Worlds Best 4 Travel

Bringing you insight to travel to wonderful destinations around the world!

Indonesia

The ability to stop in a variety of sites around Indonesia is what makes it such a wonderful country to travel through. The beauty of spectacular natural landscapes blended with the varying cultures of the Indonesian people. Enjoy the country’s gorgeous beaches, mountains, lakes, and a variety of other enticing sights, as well as the stunning metropolis skylines. A single trip will not be enough to see them all. 

Check out our Top 10 places to visit in Indonesia below for insight for your next holiday to Indonesia.

Top 15 Places to See in Indonesia!

Bali

Bali, with its spectacular natural beauty, rising mountains and emerald tiered rice terraces that exude peace and tranquility. Is also recognized as a surfer’s paradise! Dubbed “Land of the gods”, Bali’s amazing dances and colorful rituals, as well as its arts and crafts, magnificent beach resorts, and vibrant nightlife, all draw visitors, young and old. Every town, have temples with intricate carvings for the religious buffs amongst you. 

Bali’s beautiful beaches are undoubtedly a popular family vacation spot. There are a range of activities available, including banana boats, parasailing, and jet skiing. You can also go swimming or simply relax and sunbathe by the sea. The waves of Nusa Lembongan, near Nusa Penida, are popular with surfers. These islands are around a 45-minute boat ride from either Nusa Dua or Sanur. 

Divers can swim with Travally, huge rays, and even sharks at Manta Point and Malibu Point on Nusa Penida’s south western coast.

Although the port’s economic tradition is preserved, tourism is now the port’s key source of earnings. Vigan is divided into two halves, one with a retail mall in the north & the other with a commercial sector in the south. Visitors will enjoy the museums created from various homes, St Paul’s Cathedral, and the Mestizo neighbourhood.

Photo by Christopher Alvarenga on Unsplash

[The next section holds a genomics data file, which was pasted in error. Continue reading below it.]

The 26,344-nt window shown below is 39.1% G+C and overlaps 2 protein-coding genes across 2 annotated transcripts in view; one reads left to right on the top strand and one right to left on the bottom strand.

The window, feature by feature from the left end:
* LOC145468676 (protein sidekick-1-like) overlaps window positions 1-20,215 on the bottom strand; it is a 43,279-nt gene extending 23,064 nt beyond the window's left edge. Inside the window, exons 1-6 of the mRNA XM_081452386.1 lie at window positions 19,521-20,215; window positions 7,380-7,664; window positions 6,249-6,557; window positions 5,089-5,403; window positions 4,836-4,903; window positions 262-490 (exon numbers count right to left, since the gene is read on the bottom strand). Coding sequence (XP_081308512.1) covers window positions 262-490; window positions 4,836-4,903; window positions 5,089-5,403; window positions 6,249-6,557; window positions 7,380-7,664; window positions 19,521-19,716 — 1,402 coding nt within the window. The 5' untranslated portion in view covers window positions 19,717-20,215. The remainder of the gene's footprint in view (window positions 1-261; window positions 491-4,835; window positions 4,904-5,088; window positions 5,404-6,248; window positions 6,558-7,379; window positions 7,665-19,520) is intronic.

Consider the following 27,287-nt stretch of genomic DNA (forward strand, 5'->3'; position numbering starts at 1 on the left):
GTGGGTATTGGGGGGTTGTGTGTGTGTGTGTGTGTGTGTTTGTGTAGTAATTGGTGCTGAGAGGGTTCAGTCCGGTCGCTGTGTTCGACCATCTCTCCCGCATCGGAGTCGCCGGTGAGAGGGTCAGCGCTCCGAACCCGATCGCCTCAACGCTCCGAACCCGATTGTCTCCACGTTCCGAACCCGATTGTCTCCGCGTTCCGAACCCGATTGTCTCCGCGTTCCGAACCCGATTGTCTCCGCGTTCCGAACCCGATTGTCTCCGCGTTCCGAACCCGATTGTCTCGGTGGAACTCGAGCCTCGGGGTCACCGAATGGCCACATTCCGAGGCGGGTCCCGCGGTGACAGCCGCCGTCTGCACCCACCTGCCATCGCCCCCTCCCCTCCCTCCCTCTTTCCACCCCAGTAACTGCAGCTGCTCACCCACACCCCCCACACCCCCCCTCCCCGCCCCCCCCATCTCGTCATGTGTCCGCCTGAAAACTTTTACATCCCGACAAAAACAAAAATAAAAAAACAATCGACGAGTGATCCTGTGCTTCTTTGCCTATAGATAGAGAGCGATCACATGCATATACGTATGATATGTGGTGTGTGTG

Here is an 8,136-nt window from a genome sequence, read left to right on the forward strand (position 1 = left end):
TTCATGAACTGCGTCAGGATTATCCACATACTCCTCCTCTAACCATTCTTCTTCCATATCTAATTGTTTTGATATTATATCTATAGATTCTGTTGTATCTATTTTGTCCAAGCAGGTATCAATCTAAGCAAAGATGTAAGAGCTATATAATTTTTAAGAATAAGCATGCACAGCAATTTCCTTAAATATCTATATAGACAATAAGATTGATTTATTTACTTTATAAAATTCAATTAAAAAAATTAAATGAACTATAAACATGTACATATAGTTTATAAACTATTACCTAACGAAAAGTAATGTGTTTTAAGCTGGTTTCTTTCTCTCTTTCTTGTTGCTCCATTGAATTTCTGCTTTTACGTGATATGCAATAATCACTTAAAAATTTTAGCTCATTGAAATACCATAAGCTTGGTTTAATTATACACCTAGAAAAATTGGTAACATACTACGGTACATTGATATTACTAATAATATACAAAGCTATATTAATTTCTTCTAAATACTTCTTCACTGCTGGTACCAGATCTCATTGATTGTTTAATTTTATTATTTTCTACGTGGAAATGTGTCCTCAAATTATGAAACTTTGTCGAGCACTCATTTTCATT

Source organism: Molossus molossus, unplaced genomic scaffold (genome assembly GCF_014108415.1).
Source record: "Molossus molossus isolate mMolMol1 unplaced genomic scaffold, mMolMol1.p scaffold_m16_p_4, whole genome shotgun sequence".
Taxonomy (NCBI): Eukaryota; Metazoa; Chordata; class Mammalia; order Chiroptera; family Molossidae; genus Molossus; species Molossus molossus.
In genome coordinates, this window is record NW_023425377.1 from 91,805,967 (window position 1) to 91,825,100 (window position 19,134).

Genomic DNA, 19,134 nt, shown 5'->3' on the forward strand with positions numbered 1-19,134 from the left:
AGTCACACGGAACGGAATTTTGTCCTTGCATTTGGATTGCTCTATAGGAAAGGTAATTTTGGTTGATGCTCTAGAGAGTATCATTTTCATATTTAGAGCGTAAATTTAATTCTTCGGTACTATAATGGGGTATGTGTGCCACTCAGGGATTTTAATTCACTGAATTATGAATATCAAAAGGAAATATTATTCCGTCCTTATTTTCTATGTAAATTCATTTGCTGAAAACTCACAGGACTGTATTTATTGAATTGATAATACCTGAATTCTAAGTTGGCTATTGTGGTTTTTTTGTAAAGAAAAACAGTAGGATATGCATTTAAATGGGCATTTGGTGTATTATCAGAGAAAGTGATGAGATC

Lombok

The island of Lombok in West Nusa Tenggara has no shortage of attractions, both in and out of the sea, with exquisite beaches, the towering Mt Rinjani, and spectacular aquatic life to explore. It’s no surprise that Lombok has grown in popularity as one of West Nusa Tenggara’s most popular tourist destinations.

Lombok Island is divided from Bali Island to the west by the Lombok strait, and from Sumbawa Island to the east by the Alas strait.

North Lombok is where you may go on a fantastic walk up Mount Rinjani and then relax on Gili’s lovely beaches until sunset.

In the weaving villages of Sade and Rambitan, you may also visit traditional communities and join local Sasak tribal members to witness their everyday lives.

Photo by pawopa3336


Bandung

For Jakarta residents, Bandung, is a 2.5-hour drive southeast of Jakarta, and the most popular weekend and long-vacation destination. It has recently become a popular vacation spot for people from Singapore and Malaysia, who come in droves to shop and take in the region’s natural beauty and wonderful cuisine. As a result of its popularity, a slew of hotels have sprouted, offering everything from business amenities to sophisticated service to low-cost lodgings, as well as a slew of cafes serving delectable local delicacies to traditional Dutch fare.

Photo by Rahadiansyah on Unsplash


Jakarta

Jakarta, the capital of Indonesia and home to more than 10 million people, has grown over the years by consuming the villages in its path. Driving down a vast avenue one minute, then suddenly finding yourself crammed into a little street with dozens of cars and motorcycles is part of the local experience. Jakarta has grown into a megacity with its numerous suburbs. As a result, it is essential to invest in a good map or rely on GPS navigation when visiting Jakarta. 

In the heart of Central Jakarta, you’ll find some of the most prominent retail centers and upscale hotels. You may enjoy Jakarta’s fun and excitement 24 hours a day, 7 days a week!

Photo by Rival Sitorus on Unsplash


Raja Ampat